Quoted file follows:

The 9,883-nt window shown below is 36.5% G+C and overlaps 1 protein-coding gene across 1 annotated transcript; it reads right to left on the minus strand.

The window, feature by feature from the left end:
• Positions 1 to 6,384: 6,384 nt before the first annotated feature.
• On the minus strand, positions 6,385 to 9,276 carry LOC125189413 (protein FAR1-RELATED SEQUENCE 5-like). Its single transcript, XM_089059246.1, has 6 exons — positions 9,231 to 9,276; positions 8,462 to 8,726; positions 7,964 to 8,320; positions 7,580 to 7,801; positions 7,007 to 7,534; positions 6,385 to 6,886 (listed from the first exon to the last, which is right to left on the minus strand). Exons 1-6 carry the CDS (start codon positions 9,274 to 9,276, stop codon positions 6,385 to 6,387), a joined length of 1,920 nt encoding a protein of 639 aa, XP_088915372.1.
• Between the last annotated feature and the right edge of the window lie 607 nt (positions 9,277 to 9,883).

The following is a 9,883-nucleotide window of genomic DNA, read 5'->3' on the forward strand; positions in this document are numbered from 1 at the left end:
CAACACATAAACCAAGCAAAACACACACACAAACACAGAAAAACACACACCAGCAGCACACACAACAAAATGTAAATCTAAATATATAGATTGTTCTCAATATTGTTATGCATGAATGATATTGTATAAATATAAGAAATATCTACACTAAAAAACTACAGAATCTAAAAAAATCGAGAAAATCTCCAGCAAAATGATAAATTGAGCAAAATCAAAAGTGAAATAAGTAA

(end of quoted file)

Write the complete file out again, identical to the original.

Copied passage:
The 9,883-nt window shown below is 36.5% G+C and overlaps 1 protein-coding gene across 1 annotated transcript; it reads right to left on the minus strand.

The window, feature by feature from the left end:
• Positions 1 to 6,384: 6,384 nt before the first annotated feature.
• On the minus strand, positions 6,385 to 9,276 carry LOC125189413 (protein FAR1-RELATED SEQUENCE 5-like). Its single transcript, XM_089059246.1, has 6 exons — positions 9,231 to 9,276; positions 8,462 to 8,726; positions 7,964 to 8,320; positions 7,580 to 7,801; positions 7,007 to 7,534; positions 6,385 to 6,886 (listed from the first exon to the last, which is right to left on the minus strand). Exons 1-6 carry the CDS (start codon positions 9,274 to 9,276, stop codon positions 6,385 to 6,387), a joined length of 1,920 nt encoding a protein of 639 aa, XP_088915372.1.
• Between the last annotated feature and the right edge of the window lie 607 nt (positions 9,277 to 9,883).

The following is a 9,883-nucleotide window of genomic DNA, read 5'->3' on the forward strand; positions in this document are numbered from 1 at the left end:
CAACACATAAACCAAGCAAAACACACACACAAACACAGAAAAACACACACCAGCAGCACACACAACAAAATGTAAATCTAAATATATAGATTGTTCTCAATATTGTTATGCATGAATGATATTGTATAAATATAAGAAATATCTACACTAAAAAACTACAGAATCTAAAAAAATCGAGAAAATCTCCAGCAAAATGATAAATTGAGCAAAATCAAAAGTGAAATAAGTAA